A school in Young has struck a deal to offer university courses for its students who are unable to pursue tertiary education. Hennessey Catholic College and the Australian Catholic University are forming a partnership to teach subjects, like nursing and teaching.
The school’s principal Doctor Peter Webster says 86 per cent of his pupils were accepted for university last year, but 22 were unable to take up the offer. He says the uni will pay for the students’ textbooks and they will not be charged fees. Doctor Webster says it is unfair that people are not able to accept university places because it is too expensive.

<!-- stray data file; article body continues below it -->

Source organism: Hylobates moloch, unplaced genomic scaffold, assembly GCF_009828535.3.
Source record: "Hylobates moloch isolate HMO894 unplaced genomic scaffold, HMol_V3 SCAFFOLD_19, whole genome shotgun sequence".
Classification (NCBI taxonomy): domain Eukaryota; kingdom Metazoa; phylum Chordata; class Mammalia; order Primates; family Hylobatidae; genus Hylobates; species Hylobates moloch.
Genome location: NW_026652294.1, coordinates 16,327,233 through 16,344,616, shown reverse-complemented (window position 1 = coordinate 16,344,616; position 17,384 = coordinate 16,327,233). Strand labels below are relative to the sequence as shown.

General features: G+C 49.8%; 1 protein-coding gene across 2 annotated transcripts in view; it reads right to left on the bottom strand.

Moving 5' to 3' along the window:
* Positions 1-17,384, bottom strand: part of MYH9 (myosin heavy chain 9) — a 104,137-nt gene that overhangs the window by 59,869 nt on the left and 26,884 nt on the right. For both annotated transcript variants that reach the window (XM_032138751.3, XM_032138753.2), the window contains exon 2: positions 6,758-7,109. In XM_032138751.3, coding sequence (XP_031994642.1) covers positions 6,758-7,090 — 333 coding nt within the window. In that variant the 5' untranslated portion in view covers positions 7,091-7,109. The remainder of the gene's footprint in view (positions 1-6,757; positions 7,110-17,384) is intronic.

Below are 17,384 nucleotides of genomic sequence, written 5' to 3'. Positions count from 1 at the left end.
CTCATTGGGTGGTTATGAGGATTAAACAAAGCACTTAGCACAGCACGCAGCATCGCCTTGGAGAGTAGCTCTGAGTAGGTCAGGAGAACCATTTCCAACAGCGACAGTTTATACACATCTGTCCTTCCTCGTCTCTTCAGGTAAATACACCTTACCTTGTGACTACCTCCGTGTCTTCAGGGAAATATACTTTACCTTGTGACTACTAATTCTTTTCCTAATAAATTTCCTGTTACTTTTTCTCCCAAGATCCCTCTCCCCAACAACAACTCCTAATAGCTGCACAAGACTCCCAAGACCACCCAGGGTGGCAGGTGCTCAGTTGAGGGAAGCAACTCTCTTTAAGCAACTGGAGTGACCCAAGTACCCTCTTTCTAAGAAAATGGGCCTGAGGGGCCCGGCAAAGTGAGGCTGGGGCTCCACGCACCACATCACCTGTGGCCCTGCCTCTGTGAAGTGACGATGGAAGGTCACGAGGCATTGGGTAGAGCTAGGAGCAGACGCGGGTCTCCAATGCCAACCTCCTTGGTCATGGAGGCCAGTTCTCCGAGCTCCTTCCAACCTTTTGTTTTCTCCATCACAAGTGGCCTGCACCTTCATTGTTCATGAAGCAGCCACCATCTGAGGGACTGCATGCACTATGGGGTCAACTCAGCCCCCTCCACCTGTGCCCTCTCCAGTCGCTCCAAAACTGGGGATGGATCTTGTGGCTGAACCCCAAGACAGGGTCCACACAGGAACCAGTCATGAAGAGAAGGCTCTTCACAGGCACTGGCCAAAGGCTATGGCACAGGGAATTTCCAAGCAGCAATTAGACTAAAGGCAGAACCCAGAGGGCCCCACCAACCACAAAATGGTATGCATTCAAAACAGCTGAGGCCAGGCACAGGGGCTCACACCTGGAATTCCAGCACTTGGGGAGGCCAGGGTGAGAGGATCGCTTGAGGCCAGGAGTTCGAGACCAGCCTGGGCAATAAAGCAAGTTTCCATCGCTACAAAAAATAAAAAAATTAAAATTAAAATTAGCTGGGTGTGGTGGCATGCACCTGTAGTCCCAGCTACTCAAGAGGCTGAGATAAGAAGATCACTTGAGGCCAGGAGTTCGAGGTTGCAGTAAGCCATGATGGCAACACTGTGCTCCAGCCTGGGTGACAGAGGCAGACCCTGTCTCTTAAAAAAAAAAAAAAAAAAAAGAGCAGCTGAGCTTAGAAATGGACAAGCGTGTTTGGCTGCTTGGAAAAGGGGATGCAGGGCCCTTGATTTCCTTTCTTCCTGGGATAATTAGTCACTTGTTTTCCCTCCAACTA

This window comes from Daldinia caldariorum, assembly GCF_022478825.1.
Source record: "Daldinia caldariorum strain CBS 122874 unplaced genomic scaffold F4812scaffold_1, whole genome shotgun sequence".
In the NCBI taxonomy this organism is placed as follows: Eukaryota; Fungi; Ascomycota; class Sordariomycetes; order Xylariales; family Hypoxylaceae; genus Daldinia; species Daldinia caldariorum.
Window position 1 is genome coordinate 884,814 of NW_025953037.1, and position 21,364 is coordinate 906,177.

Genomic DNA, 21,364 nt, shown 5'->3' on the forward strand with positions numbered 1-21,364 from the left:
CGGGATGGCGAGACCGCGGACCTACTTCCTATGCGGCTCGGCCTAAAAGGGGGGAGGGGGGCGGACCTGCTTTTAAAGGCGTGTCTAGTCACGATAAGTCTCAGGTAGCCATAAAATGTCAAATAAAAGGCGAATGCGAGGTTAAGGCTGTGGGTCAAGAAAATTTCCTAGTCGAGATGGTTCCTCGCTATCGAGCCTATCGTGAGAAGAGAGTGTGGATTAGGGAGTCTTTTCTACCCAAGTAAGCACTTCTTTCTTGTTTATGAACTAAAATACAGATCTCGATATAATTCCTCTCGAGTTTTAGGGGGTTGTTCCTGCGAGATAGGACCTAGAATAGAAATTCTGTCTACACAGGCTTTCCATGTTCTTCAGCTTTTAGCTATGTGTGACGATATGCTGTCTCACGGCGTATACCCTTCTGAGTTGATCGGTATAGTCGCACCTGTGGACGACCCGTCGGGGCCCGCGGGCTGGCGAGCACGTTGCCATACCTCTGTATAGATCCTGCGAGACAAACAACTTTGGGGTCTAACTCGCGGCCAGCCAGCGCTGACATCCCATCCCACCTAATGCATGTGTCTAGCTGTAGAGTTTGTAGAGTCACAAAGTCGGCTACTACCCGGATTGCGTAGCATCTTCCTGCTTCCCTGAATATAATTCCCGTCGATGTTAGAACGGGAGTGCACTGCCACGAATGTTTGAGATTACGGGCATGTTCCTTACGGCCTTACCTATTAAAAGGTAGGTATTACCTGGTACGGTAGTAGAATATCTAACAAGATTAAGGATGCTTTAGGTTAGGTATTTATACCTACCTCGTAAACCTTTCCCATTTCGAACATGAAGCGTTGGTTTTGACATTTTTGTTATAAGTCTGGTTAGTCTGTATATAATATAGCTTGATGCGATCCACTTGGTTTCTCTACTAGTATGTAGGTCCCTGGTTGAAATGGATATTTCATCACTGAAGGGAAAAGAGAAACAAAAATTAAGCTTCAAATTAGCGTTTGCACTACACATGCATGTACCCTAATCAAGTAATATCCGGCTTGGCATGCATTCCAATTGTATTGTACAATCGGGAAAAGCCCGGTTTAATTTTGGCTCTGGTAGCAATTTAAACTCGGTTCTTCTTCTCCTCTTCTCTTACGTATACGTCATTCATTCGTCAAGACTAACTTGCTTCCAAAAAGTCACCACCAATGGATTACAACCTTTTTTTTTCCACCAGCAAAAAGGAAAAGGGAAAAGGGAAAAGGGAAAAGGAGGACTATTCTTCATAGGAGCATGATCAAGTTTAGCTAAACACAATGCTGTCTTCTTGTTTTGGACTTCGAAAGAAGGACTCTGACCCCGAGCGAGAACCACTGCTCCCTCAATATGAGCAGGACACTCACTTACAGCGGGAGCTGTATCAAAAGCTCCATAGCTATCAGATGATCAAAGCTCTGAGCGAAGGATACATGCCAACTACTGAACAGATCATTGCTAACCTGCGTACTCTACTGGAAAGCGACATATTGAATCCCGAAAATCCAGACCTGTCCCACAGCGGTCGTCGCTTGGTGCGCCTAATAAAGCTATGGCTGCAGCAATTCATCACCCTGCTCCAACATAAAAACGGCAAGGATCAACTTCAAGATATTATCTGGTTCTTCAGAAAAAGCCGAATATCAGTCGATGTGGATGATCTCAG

“It’s catering for this particular need,” he said. “If they don’t go to university they need to do a gap year so they can obtain a youth allowance in the following years to be able to afford to go to university. “I think this is really exciting.”
Doctor Webster says the deal will not affect other pupils and staff. “The cost for the staff and the cost for the school is catering for the needs of these students.
“When the bell rings at the end of year 12 our students are still very important to us and we have a particular need in this area. “This program, in some ways, manages to cater for that disadvantage.” The courses will start in July.